The stock market is effervescent. Unemployment seems inexorably descendent. On financial news shows, someone always is singing, “Happy Days are Here Again.”
But the chorus isn’t so cheery on factory floors. There are no Happy Days at the Harley plant to be shuttered in Kansas City, destroying 800 jobs as the corporation spends its big fat tax break on stock buybacks instead. There’s no joy at a Kimberly-Clark plant in Wisconsin where hundreds learned in January that the corporation would use its tax break to cover the cost of closing their factory—and eight others.
Happy Days? Only for the already rich—for stockholders and CEOs and trust fund babies. For the rest, every day still is a struggle. That’s the way it has worked in the United States for the past several decades. But it didn’t before that. And it doesn’t have to now. Citizens have the right, and arguably the responsibility, to change the rules under which corporations operate. Doing that would alter outcomes for American workers, give them more say in corporate governance, raise their pay and reduce offshoring.
It works in Germany. There, half of the members of boards of directors for large corporations are chosen by workers. It’s unsurprising that the priorities of workers often differ from those of CEOs and wealthy shareholders—the people who typically populate American corporate boards. If half of the Harley board were workers who assembled motorcycles, it’s unlikely that they’d have approved closing the Kansas City plant. They would have respected the corporation’s obligations to its workers, communities and customers, not just its shareholders.
Perhaps, as is more typical in Germany, they’d have voted to move some low-skill, low-value production offshore. But they’d have preserved high-skill jobs and the Kansas City tax base instead of spending their federal tax break on making rich shareholders richer with stock buybacks.
In Germany, populating corporate boards with workers works well. Germany maintains a positive trade balance, unlike the United States, which suffers a sustained and massive trade deficit. German manufacturing workers make about $10 an hour more than their U.S. counterparts. And manufacturing accounts for about a quarter of the German economy, while in the United States, it has declined to less than half of that.
American corporations weren’t always shareholder-centered. For about three decades after World War II, worker wages rose in tandem with productivity. This was a time during which corporations subscribed to the philosophy that they were obligated to serve their customers, communities, workers and shareholders.
Over the past 30 years, however, U.S. corporations embraced a new notion, which is that they had only one responsibility, to fill the pockets of shareholders.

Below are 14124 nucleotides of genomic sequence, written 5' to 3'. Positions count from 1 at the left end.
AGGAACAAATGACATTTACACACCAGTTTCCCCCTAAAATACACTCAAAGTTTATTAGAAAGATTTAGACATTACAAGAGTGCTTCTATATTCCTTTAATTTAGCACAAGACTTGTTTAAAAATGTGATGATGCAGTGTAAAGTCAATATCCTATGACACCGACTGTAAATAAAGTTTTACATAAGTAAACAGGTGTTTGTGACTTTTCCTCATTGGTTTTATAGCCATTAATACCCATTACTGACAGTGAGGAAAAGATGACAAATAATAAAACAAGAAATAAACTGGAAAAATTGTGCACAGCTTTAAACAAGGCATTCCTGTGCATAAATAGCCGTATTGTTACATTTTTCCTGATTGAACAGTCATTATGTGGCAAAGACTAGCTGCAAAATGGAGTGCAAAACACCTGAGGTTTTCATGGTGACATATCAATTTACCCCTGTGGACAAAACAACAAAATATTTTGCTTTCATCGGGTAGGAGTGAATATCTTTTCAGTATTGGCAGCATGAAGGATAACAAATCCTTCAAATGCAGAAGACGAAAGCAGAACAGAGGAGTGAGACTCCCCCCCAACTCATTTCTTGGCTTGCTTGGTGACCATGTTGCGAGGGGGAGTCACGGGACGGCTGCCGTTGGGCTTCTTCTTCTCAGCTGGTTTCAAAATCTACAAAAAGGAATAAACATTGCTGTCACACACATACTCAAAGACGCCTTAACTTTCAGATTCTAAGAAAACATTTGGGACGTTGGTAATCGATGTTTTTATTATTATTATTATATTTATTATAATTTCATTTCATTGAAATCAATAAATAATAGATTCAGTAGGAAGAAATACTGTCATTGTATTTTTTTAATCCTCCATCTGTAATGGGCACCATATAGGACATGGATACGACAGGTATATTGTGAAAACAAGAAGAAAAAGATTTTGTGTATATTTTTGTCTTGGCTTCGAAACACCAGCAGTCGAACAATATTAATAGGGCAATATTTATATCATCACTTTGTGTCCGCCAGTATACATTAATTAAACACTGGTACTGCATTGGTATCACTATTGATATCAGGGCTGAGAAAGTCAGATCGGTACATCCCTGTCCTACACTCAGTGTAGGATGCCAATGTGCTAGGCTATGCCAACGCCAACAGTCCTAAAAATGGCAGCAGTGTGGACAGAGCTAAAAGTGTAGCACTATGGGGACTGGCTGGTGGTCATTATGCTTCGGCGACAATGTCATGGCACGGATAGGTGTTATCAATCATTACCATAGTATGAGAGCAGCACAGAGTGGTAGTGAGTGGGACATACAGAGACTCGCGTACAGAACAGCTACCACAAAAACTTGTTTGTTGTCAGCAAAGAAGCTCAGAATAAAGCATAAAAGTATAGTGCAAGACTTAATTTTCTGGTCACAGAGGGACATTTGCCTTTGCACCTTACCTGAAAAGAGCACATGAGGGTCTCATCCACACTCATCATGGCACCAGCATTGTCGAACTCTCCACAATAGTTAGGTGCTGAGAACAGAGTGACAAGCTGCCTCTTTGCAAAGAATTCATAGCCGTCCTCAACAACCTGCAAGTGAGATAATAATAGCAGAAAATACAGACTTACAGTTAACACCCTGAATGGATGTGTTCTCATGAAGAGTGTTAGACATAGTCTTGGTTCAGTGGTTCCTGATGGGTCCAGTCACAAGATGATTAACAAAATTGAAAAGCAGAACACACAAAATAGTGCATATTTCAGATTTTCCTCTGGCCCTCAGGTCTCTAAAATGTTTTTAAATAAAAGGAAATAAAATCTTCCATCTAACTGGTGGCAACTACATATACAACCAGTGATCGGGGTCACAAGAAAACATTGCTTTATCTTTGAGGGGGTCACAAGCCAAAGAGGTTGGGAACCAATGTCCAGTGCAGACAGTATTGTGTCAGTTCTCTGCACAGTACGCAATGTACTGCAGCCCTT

That is the same 30 years during which workers’ wages stagnated and CEO pay rose no matter how badly the executive performed. That is the same 30 years in which private equity firms bought manufacturers, loaded them up with debt, sold them off at massive profit then shrugged when a stumble threw the firm into bankruptcy, closed factories and killed good, family-supporting American jobs. That is the same 30 years when American corporations moved manufacturing from the United States to low-wage, high-pollution countries like Mexico and China.
The lawmakers who supposedly represent American workers have acted like they’re helpless to stop this destruction. Often they blame the workers, saying they should have accepted massive wage and benefit cuts to prevent a corporation from offshoring a factory. Carrier suggested its workers accept the poverty wages of Mexican workers—pay below U.S. minimum wage—to keep high-skill jobs in Indiana.
Those lawmakers contend workers have no right to demand a reasonable share of the profits their labor creates.
And those lawmakers are wrong. Workers need more representatives like U.S. Sen. Elizabeth Warren, who introduced legislation last week to mend the broken relationship between corporations and their workers and communities.
In the Accountable Capitalism Act, Warren would require that 40 percent of a large corporation’s board of directors be elected by its workers. She would mandate that 75 percent of directors and shareholders vote to approve any political expenditure by the corporation. And she would forbid directors and corporate officers from selling shares within five years of receiving them or within three years of a stock buy-back.
These changes promote the benefit corporation model, under which the welfare of shareholders isn’t the only focus. That is, shareholders aren’t corporations’ only beneficiaries. Customers, workers and communities also must be considered.
This isn’t some kind of wacky concept. Thirty-four states already authorize benefit corporations. And these aren’t obscure, weirdo companies either. More than 500 operate in the United States, including Patagonia, the apparel manufacturer, and Seventh Generation, the household products company.
Corporations are not people. They are legal constructs. Americans grant them charters under which they receive special perks and privileges. This includes limited legal liability for shareholders when the corporation screws up. Americans are hardly demanding too much in return when they insist that corporations pay family-supporting wages and benefits to workers, carefully handle toxic substances to prevent poisoning communities, and never even consider jacking up prices on vital commodities just because they can.
This article was produced by the Independent Media Institute.